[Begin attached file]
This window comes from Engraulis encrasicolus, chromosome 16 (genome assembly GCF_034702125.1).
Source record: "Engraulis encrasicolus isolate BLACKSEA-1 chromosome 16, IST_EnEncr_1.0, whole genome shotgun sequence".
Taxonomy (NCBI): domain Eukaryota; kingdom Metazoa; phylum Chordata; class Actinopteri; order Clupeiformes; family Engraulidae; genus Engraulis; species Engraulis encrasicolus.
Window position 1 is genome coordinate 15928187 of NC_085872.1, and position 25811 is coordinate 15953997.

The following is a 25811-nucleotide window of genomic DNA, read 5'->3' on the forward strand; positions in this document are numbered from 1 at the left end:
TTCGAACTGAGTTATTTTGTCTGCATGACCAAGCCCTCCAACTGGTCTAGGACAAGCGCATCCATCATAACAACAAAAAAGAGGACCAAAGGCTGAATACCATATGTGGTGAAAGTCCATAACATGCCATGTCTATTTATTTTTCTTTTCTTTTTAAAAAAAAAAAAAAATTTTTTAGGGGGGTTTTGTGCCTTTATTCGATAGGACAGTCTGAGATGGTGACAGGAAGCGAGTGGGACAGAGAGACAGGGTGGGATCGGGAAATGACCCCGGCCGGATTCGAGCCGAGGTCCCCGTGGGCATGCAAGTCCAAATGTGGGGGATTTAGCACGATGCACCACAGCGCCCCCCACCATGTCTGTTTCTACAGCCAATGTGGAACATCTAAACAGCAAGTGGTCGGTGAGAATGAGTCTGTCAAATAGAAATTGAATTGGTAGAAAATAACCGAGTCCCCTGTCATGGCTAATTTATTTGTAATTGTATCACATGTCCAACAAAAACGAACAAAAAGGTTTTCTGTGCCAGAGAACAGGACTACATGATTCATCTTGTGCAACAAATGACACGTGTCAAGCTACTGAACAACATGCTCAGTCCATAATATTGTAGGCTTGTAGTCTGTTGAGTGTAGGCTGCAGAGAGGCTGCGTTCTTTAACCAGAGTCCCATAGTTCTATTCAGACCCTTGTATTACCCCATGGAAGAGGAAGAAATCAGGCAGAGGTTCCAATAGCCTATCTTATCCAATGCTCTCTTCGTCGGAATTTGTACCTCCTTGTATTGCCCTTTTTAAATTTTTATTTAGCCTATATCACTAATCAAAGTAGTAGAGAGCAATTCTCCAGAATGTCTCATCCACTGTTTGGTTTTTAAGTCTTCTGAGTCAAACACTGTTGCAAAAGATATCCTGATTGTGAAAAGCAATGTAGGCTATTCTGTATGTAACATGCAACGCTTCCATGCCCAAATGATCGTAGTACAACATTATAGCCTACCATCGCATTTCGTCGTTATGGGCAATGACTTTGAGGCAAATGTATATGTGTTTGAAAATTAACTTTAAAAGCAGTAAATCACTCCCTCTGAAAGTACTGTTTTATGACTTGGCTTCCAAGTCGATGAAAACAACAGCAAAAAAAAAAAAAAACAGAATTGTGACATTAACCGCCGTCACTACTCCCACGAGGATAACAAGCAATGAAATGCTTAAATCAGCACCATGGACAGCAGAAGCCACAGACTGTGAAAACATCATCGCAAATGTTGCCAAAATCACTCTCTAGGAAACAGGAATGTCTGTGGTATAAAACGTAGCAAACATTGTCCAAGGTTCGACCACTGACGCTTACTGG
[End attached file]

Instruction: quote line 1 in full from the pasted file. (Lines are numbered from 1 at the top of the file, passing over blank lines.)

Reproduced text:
This window comes from Engraulis encrasicolus, chromosome 16 (genome assembly GCF_034702125.1).